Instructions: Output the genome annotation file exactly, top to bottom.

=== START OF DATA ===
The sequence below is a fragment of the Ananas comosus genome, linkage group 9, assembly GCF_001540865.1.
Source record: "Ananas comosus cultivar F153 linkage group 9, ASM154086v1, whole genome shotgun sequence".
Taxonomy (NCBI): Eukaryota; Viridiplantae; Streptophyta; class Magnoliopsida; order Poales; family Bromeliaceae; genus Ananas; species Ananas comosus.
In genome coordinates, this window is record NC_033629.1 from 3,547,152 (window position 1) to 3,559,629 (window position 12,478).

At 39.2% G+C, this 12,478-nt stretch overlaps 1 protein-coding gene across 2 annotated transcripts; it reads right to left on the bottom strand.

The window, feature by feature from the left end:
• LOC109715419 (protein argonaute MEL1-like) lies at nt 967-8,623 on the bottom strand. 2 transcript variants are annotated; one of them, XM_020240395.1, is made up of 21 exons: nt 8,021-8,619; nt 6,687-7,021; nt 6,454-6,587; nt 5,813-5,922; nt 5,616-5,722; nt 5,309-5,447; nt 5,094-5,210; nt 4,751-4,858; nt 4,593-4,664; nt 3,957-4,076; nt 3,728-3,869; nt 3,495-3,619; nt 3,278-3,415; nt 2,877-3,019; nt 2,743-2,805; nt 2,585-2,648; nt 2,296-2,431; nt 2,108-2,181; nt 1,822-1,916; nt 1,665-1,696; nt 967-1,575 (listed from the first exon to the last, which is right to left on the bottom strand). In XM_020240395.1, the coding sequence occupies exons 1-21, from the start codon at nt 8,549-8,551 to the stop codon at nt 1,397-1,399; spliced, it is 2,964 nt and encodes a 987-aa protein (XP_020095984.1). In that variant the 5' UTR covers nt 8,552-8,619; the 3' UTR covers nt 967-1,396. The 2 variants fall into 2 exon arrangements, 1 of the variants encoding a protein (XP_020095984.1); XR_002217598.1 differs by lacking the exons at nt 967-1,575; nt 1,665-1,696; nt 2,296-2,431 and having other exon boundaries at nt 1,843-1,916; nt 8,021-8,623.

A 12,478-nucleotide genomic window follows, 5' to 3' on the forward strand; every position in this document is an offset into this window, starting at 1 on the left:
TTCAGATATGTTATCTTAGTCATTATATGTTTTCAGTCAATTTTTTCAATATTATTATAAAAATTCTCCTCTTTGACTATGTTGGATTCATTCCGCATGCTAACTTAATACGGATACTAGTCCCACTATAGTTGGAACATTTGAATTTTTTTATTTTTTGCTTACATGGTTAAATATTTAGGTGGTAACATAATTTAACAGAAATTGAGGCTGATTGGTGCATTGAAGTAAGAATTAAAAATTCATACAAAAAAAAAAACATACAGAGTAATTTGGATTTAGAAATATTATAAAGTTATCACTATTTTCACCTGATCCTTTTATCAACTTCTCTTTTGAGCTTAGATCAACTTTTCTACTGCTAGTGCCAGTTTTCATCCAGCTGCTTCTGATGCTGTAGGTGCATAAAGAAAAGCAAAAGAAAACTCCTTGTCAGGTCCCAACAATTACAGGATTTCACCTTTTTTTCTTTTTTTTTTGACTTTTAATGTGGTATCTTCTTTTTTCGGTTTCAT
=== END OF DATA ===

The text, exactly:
The sequence below is a fragment of the Ananas comosus genome, linkage group 9, assembly GCF_001540865.1.
Source record: "Ananas comosus cultivar F153 linkage group 9, ASM154086v1, whole genome shotgun sequence".
Taxonomy (NCBI): Eukaryota; Viridiplantae; Streptophyta; class Magnoliopsida; order Poales; family Bromeliaceae; genus Ananas; species Ananas comosus.
In genome coordinates, this window is record NC_033629.1 from 3,547,152 (window position 1) to 3,559,629 (window position 12,478).

At 39.2% G+C, this 12,478-nt stretch overlaps 1 protein-coding gene across 2 annotated transcripts; it reads right to left on the bottom strand.

The window, feature by feature from the left end:
• LOC109715419 (protein argonaute MEL1-like) lies at nt 967-8,623 on the bottom strand. 2 transcript variants are annotated; one of them, XM_020240395.1, is made up of 21 exons: nt 8,021-8,619; nt 6,687-7,021; nt 6,454-6,587; nt 5,813-5,922; nt 5,616-5,722; nt 5,309-5,447; nt 5,094-5,210; nt 4,751-4,858; nt 4,593-4,664; nt 3,957-4,076; nt 3,728-3,869; nt 3,495-3,619; nt 3,278-3,415; nt 2,877-3,019; nt 2,743-2,805; nt 2,585-2,648; nt 2,296-2,431; nt 2,108-2,181; nt 1,822-1,916; nt 1,665-1,696; nt 967-1,575 (listed from the first exon to the last, which is right to left on the bottom strand). In XM_020240395.1, the coding sequence occupies exons 1-21, from the start codon at nt 8,549-8,551 to the stop codon at nt 1,397-1,399; spliced, it is 2,964 nt and encodes a 987-aa protein (XP_020095984.1). In that variant the 5' UTR covers nt 8,552-8,619; the 3' UTR covers nt 967-1,396. The 2 variants fall into 2 exon arrangements, 1 of the variants encoding a protein (XP_020095984.1); XR_002217598.1 differs by lacking the exons at nt 967-1,575; nt 1,665-1,696; nt 2,296-2,431 and having other exon boundaries at nt 1,843-1,916; nt 8,021-8,623.

A 12,478-nucleotide genomic window follows, 5' to 3' on the forward strand; every position in this document is an offset into this window, starting at 1 on the left:
TTCAGATATGTTATCTTAGTCATTATATGTTTTCAGTCAATTTTTTCAATATTATTATAAAAATTCTCCTCTTTGACTATGTTGGATTCATTCCGCATGCTAACTTAATACGGATACTAGTCCCACTATAGTTGGAACATTTGAATTTTTTTATTTTTTGCTTACATGGTTAAATATTTAGGTGGTAACATAATTTAACAGAAATTGAGGCTGATTGGTGCATTGAAGTAAGAATTAAAAATTCATACAAAAAAAAAAACATACAGAGTAATTTGGATTTAGAAATATTATAAAGTTATCACTATTTTCACCTGATCCTTTTATCAACTTCTCTTTTGAGCTTAGATCAACTTTTCTACTGCTAGTGCCAGTTTTCATCCAGCTGCTTCTGATGCTGTAGGTGCATAAAGAAAAGCAAAAGAAAACTCCTTGTCAGGTCCCAACAATTACAGGATTTCACCTTTTTTTCTTTTTTTTTTGACTTTTAATGTGGTATCTTCTTTTTTCGGTTTCAT